After a long career as a distinguished theatre director, Dominic Cooke had a baptism of fire for his first screen directing role when he got the call to helm the second tranche of the BBC2’s Hollow Crown Shakespeare adaptations – Henry VI part 1, Henry VI part 2 and Richard III.

How did you get the job?
Out of the blue I got a call from Sam Mendes. He said we want to make the next lot (of Hollow Crown films) and we want one director doing the whole series and we want you to do it. I was gobsmacked.

Why were you chosen?
Learning how to direct Shakespeare and the challenge of making the language feel like it’s actually being spoken takes years and years of experience in the theatre to get right. It’s hard to bring Shakespeare to life.

Were you able to rehearse as you would in the theatre?
I decided on six weeks of rehearsals. You can’t do Shakespeare by just turning up on set because no one knows what they’re talking about. You have to do the work to make sure everyone knows what the words mean.

Was it a big leap to direct for screen?
All theatre directors are very visual. You have to tell your story in pictures on stage as well. While you have much more range and technical opportunity with the cameras there are parallels.

What surprised you about screen directing?
What surprised me most was how much I enjoyed it. The real challenges were to do with budget and time. We did six battles and four coronations with, on most days, about fifty extras. But that’s quite creative to think how can we convey the sense of a big battle with a small number of people?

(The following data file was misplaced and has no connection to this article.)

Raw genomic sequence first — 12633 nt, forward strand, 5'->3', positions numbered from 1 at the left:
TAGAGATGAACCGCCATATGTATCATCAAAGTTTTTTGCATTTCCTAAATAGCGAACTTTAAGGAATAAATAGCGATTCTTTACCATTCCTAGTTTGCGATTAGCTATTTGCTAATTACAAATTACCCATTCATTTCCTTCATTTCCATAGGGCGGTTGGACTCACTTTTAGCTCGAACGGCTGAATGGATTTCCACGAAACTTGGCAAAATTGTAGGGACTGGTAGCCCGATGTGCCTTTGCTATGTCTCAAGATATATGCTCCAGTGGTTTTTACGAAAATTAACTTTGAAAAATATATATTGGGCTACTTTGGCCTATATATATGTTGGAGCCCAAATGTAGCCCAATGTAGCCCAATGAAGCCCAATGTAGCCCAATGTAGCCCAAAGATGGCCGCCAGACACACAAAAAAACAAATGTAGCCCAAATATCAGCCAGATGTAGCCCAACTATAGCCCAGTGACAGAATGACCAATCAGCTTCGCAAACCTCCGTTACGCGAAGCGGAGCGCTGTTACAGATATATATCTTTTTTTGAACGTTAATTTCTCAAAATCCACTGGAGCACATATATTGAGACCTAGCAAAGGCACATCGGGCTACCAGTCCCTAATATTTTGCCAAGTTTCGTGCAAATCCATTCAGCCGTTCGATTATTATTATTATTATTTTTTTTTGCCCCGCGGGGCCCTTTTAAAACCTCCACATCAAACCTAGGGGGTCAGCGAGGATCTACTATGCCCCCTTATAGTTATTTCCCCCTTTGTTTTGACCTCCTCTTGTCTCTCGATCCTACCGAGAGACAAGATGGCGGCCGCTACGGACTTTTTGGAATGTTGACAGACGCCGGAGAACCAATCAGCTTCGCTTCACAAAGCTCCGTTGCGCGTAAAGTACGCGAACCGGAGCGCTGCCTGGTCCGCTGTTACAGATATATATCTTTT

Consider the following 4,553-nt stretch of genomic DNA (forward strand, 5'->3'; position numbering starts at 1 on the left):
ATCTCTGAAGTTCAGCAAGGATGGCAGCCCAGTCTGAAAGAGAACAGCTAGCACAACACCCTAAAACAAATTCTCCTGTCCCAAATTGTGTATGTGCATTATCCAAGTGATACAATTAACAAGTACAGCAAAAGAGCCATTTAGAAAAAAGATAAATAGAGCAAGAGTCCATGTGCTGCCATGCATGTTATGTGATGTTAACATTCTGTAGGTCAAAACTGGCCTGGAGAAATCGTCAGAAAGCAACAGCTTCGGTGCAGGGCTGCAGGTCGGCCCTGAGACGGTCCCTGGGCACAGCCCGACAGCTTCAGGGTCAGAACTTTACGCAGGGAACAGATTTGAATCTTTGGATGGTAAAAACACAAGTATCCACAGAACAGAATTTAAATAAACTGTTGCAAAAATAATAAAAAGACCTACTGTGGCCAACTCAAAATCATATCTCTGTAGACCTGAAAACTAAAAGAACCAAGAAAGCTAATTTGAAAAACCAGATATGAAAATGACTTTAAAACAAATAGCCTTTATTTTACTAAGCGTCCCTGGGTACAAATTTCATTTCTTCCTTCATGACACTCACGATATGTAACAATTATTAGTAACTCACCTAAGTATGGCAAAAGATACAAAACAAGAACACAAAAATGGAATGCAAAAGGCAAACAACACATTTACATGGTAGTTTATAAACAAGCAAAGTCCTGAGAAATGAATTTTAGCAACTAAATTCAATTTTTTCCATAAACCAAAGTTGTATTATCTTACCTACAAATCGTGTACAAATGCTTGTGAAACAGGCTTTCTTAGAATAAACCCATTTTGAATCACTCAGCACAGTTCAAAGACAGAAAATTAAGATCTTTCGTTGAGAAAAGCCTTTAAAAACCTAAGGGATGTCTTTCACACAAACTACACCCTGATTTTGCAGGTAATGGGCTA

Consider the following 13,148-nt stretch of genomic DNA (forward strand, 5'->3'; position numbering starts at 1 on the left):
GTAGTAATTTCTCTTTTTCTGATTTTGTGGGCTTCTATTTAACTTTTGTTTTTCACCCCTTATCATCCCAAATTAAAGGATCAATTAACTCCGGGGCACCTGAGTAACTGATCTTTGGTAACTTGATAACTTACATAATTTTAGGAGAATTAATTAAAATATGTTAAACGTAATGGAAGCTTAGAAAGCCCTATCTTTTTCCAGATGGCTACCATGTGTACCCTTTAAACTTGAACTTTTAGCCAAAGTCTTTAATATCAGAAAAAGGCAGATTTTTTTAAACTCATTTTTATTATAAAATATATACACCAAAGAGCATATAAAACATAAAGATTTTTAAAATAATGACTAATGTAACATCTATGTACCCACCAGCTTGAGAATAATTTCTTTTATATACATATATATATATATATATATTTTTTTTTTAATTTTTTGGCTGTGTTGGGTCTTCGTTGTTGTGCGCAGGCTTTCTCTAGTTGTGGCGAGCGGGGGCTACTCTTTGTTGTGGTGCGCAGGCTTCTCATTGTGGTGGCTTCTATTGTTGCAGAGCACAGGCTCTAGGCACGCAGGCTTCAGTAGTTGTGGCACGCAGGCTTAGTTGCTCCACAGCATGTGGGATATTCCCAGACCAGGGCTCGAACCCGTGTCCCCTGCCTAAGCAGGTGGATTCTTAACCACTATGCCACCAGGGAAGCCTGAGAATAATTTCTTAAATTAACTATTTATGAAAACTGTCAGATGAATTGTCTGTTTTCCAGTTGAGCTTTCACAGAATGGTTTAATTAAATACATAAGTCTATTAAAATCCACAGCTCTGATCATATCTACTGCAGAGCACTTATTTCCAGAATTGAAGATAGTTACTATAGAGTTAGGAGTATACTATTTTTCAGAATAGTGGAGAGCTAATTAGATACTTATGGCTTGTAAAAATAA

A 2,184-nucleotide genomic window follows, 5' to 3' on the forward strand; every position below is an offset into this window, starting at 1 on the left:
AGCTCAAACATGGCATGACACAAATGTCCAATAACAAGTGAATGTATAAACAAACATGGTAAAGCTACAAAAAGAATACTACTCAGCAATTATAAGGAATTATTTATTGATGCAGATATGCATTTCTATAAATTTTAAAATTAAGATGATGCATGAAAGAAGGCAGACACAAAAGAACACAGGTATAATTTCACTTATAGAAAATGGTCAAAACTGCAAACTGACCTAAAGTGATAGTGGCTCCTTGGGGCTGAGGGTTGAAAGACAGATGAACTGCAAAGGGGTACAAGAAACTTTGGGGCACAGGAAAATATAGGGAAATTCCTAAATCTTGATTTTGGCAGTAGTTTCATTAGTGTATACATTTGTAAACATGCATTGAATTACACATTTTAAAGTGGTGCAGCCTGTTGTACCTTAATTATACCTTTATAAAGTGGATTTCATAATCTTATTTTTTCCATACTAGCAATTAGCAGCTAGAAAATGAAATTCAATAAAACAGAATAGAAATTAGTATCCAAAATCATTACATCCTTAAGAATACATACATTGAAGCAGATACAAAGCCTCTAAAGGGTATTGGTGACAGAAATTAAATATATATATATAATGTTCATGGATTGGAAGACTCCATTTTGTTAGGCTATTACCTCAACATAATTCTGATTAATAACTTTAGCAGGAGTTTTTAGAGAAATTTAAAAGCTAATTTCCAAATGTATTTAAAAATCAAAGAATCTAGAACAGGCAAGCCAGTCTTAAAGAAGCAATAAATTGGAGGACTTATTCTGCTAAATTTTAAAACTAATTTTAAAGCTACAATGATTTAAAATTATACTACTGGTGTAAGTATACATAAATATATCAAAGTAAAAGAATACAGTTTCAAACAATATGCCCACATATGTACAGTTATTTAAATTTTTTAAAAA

What guided the look of the films?
We had the challenge of compressing what is four three-and- a-half-hour plays into three two-ish-hour films. We found a pathway, a very simple spine through all the stories. So you’re choosing shots that support that. Also, you’re pressed for time and shooting very quickly. We had to be as economical as we could to tell the story in the simplest way we could. Very rarely did we have time to play.
In terms of the camera, you just try to find the best way to shoot the particular scene. We didn’t have a clear methodology. We just knew what we were trying to get with each scene so we used a variety of techniques from tracking to quite a lot of handheld. Sometimes we moved from a very static camera to handheld half way through because the scene dictated it. There was always a reason for what we were doing and it was ‘how do we land this scene?’ The driver of this project was to maintain the complexity of Shakespeare but make it accessible to audiences who have never seen Shakespeare before so the clarity of the storytelling is the most important thing.

How did you prepare?
I went on film sets and watched directors work. Then I did a pre-shoot and I thought ‘actually I can do this’ because so much of it was familiar. For the things that weren’t I was incredibly well supported. I had a brilliant team all round me and then you just get the hang of it.

Did you bring crew from the theatre?
Almost all the crew were new to me. The disciplines are very different. The skills in terms of how the job is structured, the budget-holding responsibilities and the managing of the team are different on screen.

How did you find the editing process?
Brilliant. In the theatre, in the end you have to step back and let the actors do it. On screen you have more control over how the story is told down to every nuance of the performances. We made some very radical changes in the edit. It was a lot like starting again.

The Hollow Crown begins Saturday May 7th on BBC2


Jon Creamer

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